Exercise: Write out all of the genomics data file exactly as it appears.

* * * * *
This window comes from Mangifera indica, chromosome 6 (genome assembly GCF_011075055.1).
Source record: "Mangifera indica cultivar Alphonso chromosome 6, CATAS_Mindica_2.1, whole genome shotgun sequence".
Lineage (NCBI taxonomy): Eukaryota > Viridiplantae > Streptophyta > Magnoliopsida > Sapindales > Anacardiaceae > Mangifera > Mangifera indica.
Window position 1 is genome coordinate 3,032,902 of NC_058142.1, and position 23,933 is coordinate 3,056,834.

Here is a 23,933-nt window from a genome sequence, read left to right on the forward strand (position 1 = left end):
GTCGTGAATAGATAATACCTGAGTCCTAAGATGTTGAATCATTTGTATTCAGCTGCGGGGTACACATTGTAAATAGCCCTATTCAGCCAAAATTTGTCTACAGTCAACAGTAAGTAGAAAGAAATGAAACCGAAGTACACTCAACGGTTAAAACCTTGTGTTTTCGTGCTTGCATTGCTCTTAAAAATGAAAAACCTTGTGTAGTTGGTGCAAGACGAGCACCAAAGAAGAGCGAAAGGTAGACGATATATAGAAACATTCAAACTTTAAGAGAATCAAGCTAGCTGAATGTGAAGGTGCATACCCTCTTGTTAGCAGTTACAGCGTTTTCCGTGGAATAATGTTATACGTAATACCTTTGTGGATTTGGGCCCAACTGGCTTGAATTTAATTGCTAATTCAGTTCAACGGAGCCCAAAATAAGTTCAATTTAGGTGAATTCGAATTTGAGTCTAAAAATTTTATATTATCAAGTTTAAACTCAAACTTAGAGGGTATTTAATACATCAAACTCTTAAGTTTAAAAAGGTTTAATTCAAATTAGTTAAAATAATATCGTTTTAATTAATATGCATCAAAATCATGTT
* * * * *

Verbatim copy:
This window comes from Mangifera indica, chromosome 6 (genome assembly GCF_011075055.1).
Source record: "Mangifera indica cultivar Alphonso chromosome 6, CATAS_Mindica_2.1, whole genome shotgun sequence".
Lineage (NCBI taxonomy): Eukaryota > Viridiplantae > Streptophyta > Magnoliopsida > Sapindales > Anacardiaceae > Mangifera > Mangifera indica.
Window position 1 is genome coordinate 3,032,902 of NC_058142.1, and position 23,933 is coordinate 3,056,834.

Here is a 23,933-nt window from a genome sequence, read left to right on the forward strand (position 1 = left end):
GTCGTGAATAGATAATACCTGAGTCCTAAGATGTTGAATCATTTGTATTCAGCTGCGGGGTACACATTGTAAATAGCCCTATTCAGCCAAAATTTGTCTACAGTCAACAGTAAGTAGAAAGAAATGAAACCGAAGTACACTCAACGGTTAAAACCTTGTGTTTTCGTGCTTGCATTGCTCTTAAAAATGAAAAACCTTGTGTAGTTGGTGCAAGACGAGCACCAAAGAAGAGCGAAAGGTAGACGATATATAGAAACATTCAAACTTTAAGAGAATCAAGCTAGCTGAATGTGAAGGTGCATACCCTCTTGTTAGCAGTTACAGCGTTTTCCGTGGAATAATGTTATACGTAATACCTTTGTGGATTTGGGCCCAACTGGCTTGAATTTAATTGCTAATTCAGTTCAACGGAGCCCAAAATAAGTTCAATTTAGGTGAATTCGAATTTGAGTCTAAAAATTTTATATTATCAAGTTTAAACTCAAACTTAGAGGGTATTTAATACATCAAACTCTTAAGTTTAAAAAGGTTTAATTCAAATTAGTTAAAATAATATCGTTTTAATTAATATGCATCAAAATCATGTT